How to Analyze Art – Formal Art Analysis Guide and Example – Artlex (2023)

How to Analyze Art – Formal Art Analysis Guide and Example – Artlex (1)

What is this Guide Helpful for?

Every work of art is a complex system and a pattern of intentions. Learning to observe and analyze artworks’ most distinctive features is a task that requires time but primarily training. Even the eye must be trained to art -whether paintings, photography, architecture, drawing, sculptures, or mixed-media installations. The eyes, as when one passes from darkness to light, need time to adapt to the visual and sensory stimuli of artworks.

This brief compendium aims to provide helpful tools and suggestions to analyze art. It can be useful to guide students who are facing a critical analysis of a particular artwork, as in the case of a paper assigned to high school art students. But it can also be helpful when the assignment concerns the creation of practical work, as it helps to reflect on the artistic practice of experienced artists and inspire their own work. However, that’s not all. These concise prompts can also assist those interested in taking a closer look at the art exhibited by museums, galleries, and cultural institutions. They are general suggestions that can be applied to art objects of any era or style since they are those suggested by the history of art criticism.

Knowing exactly what an artist wanted to communicate through his or her artwork is an impossible task, but not even relevant in critical analysis. What matters is to personally interpret and understand it, always wondering what ideas its features suggest. The viewer’s attention can fall on different aspects of a painting, and different observers can even give contradictory interpretations of the same artwork. Yet the starting point is the same setlist of questions. Here are the most common and effective ones.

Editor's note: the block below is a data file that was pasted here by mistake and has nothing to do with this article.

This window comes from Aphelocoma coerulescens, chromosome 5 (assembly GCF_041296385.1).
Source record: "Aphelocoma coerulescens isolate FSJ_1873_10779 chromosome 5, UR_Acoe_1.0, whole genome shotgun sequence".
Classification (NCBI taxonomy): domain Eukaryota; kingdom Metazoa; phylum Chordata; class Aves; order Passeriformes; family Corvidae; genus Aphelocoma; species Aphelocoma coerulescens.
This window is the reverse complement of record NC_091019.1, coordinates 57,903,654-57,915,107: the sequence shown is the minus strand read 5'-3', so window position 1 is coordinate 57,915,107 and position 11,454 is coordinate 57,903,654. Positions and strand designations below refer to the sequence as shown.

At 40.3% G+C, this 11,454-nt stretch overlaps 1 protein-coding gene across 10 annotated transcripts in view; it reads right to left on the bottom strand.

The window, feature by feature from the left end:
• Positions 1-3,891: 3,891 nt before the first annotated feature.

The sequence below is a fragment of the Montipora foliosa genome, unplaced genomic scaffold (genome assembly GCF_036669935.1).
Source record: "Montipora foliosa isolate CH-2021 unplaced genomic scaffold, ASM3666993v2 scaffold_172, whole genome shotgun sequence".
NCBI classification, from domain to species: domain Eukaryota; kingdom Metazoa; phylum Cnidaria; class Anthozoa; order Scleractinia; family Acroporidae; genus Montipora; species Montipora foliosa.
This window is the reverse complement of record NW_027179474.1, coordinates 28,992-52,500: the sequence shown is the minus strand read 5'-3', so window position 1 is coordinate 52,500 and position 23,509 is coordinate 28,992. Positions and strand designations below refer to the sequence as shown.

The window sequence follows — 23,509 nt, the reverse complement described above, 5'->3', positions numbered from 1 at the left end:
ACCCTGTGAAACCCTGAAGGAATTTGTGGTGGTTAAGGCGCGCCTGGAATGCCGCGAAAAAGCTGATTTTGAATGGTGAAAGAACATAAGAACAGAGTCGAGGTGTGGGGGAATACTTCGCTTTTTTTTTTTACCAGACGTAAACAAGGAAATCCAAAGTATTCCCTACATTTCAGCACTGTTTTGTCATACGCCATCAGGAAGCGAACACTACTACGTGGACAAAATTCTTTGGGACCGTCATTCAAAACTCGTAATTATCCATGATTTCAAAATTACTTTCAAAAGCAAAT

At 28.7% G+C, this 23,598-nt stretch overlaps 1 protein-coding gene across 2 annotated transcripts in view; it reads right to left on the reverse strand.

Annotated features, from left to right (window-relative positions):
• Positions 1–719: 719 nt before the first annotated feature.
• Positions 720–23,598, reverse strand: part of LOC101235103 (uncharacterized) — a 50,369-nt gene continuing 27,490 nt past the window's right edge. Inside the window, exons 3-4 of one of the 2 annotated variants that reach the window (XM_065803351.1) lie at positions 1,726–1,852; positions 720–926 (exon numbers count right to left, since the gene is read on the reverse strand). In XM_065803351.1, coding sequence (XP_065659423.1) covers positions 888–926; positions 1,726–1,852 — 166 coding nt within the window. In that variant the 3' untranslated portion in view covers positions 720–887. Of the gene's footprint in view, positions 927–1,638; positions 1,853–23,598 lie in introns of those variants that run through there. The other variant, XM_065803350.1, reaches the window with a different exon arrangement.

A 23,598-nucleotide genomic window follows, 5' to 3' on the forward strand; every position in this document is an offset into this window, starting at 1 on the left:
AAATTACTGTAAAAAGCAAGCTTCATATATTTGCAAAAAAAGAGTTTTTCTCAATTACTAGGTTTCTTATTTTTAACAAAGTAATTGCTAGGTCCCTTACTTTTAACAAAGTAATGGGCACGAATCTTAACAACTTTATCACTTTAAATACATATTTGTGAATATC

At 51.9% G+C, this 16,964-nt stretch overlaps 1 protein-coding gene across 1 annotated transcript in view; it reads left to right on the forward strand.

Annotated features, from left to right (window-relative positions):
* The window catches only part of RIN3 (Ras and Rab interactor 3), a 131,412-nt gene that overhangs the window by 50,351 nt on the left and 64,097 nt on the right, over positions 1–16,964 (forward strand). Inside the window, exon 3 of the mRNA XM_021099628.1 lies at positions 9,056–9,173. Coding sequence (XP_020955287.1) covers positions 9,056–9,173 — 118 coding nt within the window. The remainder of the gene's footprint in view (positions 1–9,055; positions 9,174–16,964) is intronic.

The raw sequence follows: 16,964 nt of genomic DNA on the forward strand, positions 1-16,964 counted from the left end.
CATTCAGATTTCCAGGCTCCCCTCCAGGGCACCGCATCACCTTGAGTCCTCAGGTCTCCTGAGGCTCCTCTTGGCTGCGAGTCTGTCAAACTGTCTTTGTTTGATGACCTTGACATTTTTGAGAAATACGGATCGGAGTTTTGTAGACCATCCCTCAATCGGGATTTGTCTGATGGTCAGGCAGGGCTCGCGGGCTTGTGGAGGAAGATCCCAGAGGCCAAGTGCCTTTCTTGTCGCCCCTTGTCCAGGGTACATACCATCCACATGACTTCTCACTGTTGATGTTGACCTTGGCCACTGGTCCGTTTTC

How to Write a Successful Art Analysis

How to Analyze Art – Formal Art Analysis Guide and Example – Artlex (2)

Composition and Formal Analysis: What Can I See?

The first question to ask in front of an artwork is: what do I see? What is it made of? And how is it realized? Let’s limit ourselves to an objective, accurate pure description of the object; from this preliminary formal analysis, other questions (and answers!) will arise.

  • You can ask yourself what kind of object it is, what genre; if it represents something figuratively or abstractly, observing its overall style.
  • You can investigate the composition and the form: shape (e.g. geometric, curvilinear, angular, decorative, tridimensional, human), size (is it small or large size? is it a choice forced by the limits of the display or not?), orientation (horizontally or vertically oriented)
  • the use of the space: the system of arrangement (is it symmetrical? Is there a focal point or emphasis on specific parts ?), perspective (linear perspective, aerial perspective, atmospheric perspective), space viewpoint, sense of full and voids, and rhythm.
  • You can observe its colors: palette and hues (cool, warm), intensity (bright, pure, dull, glossy, or grainy…), transparency or opacity, value, colors effects, and choices (e.g. complementary colors)
  • Observe the texture (is it flat or tactile? Has it other surface qualities?)
  • You can analyze the study of light (chiaroscuro, tonal modeling, light sourcing, atmosphere)
    • or the type of lines (horizontal, vertical, implied lines, chaotic, underdrawing, contour, or leading lines)

After completing this observation, it is important to ask yourself what are the effects of these chromatic, compositional, and formal choices. Are they the result of randomness, limitations of the site, display, or material? Or perhaps they are meant to convey a specific idea or overall mood? Does the artwork support your insights?

Media and Materials: How the Artist Create?

  • First of all, the medium must be investigated. What are these objects? Architecture, drawing, film, installation, painting, performing art, photography, printmaking, sculpture, sound art, textiles, and more.
  • What materials and tools did the artists use to create their work? Oil paint, acrylic paint, charcoal, pastel, tempera, fresco, marble, bronze, but also concrete, glass, stone, wood, ceramics, lithography…The list of materials is potentially endless, especially in contemporary arts, but it is also among the easiest information to find! A valid catalog or museum label will always list materials and techniques used by artists.